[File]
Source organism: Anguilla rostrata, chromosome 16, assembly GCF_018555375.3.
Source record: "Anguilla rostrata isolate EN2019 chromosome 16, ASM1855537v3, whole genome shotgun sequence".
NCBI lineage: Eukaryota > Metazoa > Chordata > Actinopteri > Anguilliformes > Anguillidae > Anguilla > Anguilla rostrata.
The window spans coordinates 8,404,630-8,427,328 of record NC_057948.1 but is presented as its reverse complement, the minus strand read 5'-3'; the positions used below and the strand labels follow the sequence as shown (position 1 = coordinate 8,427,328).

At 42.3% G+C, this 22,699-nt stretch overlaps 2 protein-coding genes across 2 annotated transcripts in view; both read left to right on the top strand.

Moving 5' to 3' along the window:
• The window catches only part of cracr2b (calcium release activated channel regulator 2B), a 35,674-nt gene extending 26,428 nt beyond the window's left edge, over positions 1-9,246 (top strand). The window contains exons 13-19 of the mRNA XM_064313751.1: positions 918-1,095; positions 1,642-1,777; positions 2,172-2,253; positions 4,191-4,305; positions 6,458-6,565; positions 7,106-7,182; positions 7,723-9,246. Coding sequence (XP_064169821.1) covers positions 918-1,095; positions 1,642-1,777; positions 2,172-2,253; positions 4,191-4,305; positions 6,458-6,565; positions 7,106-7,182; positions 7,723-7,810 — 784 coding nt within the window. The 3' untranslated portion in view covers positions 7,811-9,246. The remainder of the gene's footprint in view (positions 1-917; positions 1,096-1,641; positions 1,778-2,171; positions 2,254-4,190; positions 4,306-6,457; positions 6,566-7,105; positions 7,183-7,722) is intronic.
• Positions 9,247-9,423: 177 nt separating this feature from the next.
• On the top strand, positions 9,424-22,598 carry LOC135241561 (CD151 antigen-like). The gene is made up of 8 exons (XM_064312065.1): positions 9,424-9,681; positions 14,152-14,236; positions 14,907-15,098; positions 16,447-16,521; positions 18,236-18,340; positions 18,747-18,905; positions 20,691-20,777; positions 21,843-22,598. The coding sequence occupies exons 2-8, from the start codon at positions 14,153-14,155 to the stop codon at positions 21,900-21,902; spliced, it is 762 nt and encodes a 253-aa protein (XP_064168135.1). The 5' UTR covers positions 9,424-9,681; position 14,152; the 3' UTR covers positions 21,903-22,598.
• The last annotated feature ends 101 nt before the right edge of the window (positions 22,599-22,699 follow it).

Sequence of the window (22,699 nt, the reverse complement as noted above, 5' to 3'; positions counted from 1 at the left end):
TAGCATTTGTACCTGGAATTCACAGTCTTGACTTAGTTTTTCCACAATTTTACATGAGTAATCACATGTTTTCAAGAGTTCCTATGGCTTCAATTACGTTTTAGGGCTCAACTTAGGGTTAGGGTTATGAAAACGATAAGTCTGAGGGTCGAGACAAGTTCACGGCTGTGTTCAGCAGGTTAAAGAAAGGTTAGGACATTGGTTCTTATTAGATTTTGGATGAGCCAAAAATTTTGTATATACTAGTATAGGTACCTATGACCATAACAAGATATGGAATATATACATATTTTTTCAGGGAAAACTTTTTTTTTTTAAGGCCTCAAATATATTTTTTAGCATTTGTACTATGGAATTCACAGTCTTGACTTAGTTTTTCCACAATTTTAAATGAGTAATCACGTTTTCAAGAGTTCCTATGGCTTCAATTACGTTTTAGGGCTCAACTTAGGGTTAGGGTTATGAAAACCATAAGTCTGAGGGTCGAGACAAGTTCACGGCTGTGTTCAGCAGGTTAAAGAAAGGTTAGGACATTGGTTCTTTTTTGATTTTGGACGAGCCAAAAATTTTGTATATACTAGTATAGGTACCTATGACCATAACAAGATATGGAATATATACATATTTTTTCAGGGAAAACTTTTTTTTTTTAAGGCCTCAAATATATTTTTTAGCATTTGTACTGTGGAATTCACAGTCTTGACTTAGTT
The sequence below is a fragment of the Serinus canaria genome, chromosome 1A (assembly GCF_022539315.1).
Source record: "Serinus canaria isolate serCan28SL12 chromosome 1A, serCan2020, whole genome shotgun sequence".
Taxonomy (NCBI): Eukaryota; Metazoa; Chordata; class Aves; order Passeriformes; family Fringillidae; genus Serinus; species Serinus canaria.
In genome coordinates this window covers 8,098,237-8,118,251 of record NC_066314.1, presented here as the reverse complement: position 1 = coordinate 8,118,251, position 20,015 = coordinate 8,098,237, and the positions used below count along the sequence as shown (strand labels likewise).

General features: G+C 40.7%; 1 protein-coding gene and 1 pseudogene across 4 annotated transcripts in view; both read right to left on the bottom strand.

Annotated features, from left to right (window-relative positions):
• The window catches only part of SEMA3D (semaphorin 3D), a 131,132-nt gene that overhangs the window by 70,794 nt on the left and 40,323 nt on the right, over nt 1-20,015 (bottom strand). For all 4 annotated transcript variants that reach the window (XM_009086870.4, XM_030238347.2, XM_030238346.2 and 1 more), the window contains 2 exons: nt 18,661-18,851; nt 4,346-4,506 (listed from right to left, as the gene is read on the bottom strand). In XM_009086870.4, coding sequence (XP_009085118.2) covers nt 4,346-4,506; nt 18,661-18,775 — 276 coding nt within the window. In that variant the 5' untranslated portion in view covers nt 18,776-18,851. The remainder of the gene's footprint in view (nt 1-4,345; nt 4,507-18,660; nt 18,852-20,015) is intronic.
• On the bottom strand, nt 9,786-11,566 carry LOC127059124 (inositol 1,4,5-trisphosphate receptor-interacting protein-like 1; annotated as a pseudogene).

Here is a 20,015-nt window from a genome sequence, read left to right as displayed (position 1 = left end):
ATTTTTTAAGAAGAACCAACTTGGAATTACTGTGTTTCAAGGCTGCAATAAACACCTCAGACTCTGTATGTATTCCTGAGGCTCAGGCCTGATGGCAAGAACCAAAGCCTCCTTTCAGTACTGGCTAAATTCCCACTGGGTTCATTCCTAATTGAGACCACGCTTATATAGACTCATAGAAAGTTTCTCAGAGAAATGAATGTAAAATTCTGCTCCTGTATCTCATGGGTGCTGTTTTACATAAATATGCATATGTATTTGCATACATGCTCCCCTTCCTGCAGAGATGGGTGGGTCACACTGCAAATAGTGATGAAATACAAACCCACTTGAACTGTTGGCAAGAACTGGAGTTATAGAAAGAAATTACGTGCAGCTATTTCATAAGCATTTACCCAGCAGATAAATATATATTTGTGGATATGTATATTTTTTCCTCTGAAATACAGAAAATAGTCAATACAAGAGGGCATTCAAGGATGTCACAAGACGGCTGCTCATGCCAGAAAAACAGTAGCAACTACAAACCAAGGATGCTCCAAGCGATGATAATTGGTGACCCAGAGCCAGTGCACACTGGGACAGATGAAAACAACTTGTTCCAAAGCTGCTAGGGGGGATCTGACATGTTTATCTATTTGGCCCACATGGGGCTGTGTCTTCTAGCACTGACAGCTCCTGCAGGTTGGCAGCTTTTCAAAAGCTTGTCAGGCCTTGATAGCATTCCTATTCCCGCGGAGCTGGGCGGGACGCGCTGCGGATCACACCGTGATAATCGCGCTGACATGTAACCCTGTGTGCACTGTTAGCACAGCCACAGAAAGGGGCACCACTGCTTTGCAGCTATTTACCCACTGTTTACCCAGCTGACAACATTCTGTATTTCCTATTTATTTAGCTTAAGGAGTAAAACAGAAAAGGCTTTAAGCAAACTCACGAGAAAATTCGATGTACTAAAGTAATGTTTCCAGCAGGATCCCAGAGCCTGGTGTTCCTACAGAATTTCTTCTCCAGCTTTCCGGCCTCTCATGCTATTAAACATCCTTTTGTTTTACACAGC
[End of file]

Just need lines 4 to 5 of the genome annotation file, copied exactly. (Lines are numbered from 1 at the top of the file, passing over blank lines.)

The window spans coordinates 8,404,630-8,427,328 of record NC_057948.1 but is presented as its reverse complement, the minus strand read 5'-3'; the positions used below and the strand labels follow the sequence as shown (position 1 = coordinate 8,427,328).

At 42.3% G+C, this 22,699-nt stretch overlaps 2 protein-coding genes across 2 annotated transcripts in view; both read left to right on the top strand.